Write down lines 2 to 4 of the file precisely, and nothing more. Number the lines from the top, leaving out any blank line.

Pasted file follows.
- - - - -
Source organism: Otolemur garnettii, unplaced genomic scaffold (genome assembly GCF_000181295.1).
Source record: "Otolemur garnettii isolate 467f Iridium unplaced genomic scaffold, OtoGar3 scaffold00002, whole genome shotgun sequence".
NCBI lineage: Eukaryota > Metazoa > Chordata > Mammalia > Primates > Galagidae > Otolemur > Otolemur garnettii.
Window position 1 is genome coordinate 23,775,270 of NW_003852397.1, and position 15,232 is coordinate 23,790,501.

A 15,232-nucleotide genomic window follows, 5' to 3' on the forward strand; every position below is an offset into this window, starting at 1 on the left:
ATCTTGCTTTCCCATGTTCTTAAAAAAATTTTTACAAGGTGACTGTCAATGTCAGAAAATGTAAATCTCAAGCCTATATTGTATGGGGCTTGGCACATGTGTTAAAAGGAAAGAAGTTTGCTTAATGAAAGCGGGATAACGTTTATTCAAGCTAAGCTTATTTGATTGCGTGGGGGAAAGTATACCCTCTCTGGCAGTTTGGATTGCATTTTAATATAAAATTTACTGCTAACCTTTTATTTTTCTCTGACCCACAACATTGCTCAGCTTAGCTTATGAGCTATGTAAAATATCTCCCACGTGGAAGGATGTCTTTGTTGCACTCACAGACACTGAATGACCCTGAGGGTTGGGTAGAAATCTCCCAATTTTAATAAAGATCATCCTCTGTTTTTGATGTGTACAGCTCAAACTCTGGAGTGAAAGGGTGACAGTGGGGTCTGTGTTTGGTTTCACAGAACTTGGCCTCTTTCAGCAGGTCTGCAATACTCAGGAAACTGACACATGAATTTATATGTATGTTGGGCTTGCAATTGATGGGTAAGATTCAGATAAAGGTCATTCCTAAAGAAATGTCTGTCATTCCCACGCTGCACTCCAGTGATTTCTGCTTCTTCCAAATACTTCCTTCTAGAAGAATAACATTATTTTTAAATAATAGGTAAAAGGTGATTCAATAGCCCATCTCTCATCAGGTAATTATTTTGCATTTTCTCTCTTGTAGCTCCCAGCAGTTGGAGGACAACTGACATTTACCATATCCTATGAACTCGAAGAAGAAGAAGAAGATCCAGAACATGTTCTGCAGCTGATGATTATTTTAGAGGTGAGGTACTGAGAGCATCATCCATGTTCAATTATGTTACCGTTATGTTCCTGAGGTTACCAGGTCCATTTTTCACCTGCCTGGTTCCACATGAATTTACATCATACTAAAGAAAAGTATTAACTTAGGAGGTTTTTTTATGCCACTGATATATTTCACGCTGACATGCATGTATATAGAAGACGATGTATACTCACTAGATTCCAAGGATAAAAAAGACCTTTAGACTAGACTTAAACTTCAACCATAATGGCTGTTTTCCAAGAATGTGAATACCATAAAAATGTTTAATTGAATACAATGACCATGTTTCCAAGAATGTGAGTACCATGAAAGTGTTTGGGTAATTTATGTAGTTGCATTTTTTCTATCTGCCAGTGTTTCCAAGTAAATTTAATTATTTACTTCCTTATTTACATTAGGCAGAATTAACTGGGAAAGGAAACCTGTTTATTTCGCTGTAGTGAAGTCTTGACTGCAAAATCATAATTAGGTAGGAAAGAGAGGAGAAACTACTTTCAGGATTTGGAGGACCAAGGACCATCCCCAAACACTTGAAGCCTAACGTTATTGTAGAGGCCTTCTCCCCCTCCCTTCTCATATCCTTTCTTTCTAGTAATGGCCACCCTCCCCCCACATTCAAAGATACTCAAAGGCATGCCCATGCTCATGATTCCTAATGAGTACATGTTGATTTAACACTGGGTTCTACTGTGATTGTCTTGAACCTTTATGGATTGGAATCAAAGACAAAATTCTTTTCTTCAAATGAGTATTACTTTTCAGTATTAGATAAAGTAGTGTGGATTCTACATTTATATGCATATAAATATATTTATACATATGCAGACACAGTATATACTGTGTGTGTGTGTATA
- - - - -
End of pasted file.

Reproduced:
Source record: "Otolemur garnettii isolate 467f Iridium unplaced genomic scaffold, OtoGar3 scaffold00002, whole genome shotgun sequence".
NCBI lineage: Eukaryota > Metazoa > Chordata > Mammalia > Primates > Galagidae > Otolemur > Otolemur garnettii.
Window position 1 is genome coordinate 23,775,270 of NW_003852397.1, and position 15,232 is coordinate 23,790,501.